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J Magn Reson Imaging. 2006 Mar;23(3):430-4.

Investigation of proton density for measuring tissue temperature.

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  • 1Department of Electrical Engineering, Stanford University, Lucas MRS Imaging Center, Rm. P064, 1201 Welch Road, Stanford, CA 94305-5488, USA.



To examine the temperature dependence of the proton density (PD) in both adipose and muscle tissues, and the application of the PD as a thermometry parameter in breast tissues.


Porcine fat samples and bovine muscle samples were successively heated to temperatures ranging from 30 degrees C to 76 degrees C and then cooled. They were then imaged with a dual-echo spin-echo sequence. T1 and T2 effects were carefully corrected from the images. The apparent PD (APD) in regions of interest (ROIs) and the sum of the APD in all pixels (Sum_APD) were measured and analyzed by linear regression.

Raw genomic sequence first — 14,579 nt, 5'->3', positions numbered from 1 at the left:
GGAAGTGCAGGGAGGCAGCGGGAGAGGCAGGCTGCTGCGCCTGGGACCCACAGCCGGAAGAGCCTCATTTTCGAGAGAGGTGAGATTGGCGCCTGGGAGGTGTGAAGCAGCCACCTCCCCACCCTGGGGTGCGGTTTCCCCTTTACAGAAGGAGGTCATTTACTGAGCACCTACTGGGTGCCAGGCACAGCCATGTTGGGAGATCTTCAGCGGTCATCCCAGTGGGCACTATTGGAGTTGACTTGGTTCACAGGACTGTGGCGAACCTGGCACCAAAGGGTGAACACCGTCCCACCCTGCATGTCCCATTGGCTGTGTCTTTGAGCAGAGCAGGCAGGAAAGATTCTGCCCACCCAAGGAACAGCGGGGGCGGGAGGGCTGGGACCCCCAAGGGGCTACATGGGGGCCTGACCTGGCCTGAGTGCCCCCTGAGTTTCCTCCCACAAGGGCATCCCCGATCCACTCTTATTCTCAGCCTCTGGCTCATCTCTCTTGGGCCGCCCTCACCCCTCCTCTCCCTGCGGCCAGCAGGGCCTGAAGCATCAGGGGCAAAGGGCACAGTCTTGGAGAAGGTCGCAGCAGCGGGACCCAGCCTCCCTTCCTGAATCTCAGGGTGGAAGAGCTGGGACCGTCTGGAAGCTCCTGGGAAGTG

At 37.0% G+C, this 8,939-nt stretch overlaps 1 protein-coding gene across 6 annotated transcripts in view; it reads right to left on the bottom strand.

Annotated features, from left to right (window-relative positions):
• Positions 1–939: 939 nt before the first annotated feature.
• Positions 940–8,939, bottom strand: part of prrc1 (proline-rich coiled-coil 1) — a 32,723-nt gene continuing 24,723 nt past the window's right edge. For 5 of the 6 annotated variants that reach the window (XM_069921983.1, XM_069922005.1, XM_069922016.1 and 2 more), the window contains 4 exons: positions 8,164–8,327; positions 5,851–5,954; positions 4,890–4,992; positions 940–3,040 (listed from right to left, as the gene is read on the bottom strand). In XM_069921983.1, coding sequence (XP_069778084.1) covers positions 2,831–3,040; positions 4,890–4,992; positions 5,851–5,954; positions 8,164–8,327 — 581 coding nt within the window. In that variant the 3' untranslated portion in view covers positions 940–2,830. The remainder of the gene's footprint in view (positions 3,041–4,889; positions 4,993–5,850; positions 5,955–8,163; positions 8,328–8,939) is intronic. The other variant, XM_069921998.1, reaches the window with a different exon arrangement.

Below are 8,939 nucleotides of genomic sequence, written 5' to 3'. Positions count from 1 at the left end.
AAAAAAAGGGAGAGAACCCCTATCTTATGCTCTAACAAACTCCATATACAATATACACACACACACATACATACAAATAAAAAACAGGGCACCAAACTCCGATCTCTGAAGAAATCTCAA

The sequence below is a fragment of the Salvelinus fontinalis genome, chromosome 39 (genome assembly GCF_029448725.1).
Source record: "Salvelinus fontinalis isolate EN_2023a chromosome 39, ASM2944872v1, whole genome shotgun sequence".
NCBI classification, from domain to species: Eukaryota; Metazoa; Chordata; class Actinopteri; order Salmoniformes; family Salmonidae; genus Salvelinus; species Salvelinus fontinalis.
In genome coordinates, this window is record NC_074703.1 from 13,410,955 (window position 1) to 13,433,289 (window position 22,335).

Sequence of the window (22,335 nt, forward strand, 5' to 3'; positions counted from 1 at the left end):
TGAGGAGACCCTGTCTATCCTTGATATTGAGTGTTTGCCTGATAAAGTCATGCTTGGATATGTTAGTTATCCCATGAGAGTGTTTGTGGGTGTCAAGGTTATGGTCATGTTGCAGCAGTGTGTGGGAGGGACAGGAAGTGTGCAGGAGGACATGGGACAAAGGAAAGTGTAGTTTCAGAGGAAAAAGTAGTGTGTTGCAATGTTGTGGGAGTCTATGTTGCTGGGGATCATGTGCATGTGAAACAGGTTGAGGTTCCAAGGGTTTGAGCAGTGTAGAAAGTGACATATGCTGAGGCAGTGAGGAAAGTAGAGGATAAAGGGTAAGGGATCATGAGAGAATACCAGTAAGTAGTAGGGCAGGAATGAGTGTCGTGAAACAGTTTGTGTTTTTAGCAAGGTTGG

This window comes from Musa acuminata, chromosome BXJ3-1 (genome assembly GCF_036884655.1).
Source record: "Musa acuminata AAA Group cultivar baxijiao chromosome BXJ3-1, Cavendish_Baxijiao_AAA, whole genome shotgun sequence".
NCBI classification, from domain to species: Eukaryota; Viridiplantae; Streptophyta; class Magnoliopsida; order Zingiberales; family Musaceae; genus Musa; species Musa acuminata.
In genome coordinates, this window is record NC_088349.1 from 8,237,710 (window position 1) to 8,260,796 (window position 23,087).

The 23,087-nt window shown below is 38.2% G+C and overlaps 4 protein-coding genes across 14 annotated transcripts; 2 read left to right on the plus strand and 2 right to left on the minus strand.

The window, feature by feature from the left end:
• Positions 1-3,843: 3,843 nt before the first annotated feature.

APD in adipose tissue is linear and reversible, and changes with a 0.3%/ degrees C to 0.45%/ degrees C temperature variation. The temperature coefficient of Sum_APD in adipose tissue is approximately 0.29%/ degrees C, as predicted from the Boltzmann distribution. However, the results in muscle tissue are more variable. There is an offset in both APD and Sum_APD between heating and cooling phases, as well as different temperature coefficients between these two phases.


The Sum_APD in adipose tissue validates the 1/T dependence on temperature. The APD is a potentially useful parameter for fat thermometry; however, its application in muscle tissue requires further investigation.

(c) 2006 Wiley-Liss, Inc.

[PubMed - indexed for MEDLINE]
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